It might be a naive question, as I am not a specialist in this field. This is a follow-up to this question.
I want to study varieties of objects generalizing ordered monoids, in particular using an explicit operator $\omega$, subject to the axiom $(A)$ $xx=x\implies x^\omega=x$, i.e. the restriction of $\omega$ to idempotents has to be the identity function.
Does it make sense to talk about a free algebra in such a context? The problem is that this free algebra would be the same as the one where we don't specify axiom $(A)$, and replace it by axioms $(A')$ like $x^\omega=x^\omega x^\omega$ and $(x^\omega)^\omega=x^\omega$.
If two algebraic structures have exactly the same free object, it seems like this object does not really represent the constraints given by the axioms, and therefore the axioms are not of a shape that allows to define a free object. Is this reasoning valid?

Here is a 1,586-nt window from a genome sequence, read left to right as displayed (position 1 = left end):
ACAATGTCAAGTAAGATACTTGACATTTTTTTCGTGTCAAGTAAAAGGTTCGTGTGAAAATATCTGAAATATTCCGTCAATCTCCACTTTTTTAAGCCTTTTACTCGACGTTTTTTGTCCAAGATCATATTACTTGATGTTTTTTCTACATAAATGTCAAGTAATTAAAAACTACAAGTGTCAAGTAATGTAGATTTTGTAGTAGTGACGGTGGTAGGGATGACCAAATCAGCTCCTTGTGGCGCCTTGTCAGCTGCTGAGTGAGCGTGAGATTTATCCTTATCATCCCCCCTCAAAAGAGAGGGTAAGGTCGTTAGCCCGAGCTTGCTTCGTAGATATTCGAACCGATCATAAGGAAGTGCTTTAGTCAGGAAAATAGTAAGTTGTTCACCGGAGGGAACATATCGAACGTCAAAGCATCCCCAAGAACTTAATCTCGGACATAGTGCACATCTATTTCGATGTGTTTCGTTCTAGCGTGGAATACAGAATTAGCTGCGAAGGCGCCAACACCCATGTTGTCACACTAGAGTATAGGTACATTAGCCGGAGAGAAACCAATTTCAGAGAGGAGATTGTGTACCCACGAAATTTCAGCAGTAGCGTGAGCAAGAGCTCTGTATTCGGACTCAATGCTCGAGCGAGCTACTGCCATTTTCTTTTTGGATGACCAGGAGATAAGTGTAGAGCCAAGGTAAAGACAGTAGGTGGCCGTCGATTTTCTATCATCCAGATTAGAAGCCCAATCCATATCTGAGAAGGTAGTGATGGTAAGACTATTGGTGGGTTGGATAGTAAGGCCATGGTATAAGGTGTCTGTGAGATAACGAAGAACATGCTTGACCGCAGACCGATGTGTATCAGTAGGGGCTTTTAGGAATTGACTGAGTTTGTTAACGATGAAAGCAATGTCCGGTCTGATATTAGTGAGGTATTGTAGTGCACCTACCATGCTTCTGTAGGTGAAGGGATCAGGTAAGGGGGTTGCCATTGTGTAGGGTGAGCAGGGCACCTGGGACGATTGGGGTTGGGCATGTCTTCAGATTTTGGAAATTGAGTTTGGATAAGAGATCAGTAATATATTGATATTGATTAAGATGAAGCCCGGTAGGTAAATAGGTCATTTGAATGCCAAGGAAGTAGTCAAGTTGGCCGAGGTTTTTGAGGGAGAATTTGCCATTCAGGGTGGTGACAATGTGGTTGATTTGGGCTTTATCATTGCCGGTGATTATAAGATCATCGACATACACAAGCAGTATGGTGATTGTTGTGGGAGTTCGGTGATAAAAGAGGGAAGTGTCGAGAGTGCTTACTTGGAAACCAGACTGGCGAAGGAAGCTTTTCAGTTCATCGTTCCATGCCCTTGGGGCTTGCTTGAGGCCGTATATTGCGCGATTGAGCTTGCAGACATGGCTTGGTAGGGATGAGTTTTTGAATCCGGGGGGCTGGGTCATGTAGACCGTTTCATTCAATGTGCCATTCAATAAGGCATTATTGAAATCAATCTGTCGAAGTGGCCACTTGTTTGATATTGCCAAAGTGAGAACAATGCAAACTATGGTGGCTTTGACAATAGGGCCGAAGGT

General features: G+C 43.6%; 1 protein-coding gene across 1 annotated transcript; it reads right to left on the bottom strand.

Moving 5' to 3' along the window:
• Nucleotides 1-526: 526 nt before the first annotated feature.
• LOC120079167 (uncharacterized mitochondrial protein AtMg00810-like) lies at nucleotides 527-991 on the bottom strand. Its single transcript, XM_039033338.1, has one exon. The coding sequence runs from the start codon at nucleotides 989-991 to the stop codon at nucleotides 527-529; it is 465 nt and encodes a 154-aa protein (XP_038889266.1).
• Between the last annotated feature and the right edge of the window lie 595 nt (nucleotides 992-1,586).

For now, the approach taken is to use axioms $(A')$, and to later use a profinite equation $x^\omega=x^\pi$, where $\pi$ is the profinite idempotent power, in order to define the pseudovariety of objects we are really interested in. But I'm wondering if such a detour is necessary.
More detailed question: If we were to use axiom (A), what is needed to be proved in order to show that there is a free object? It seems that closure under arbitrary product is important, why is it the case? Also, if we just want the universality property for finite objects, then is it enough to prove closure under finite products? Also, isn't enough to take as free object the set of terms quotiented by the axioms, and directly show that it has the universal property?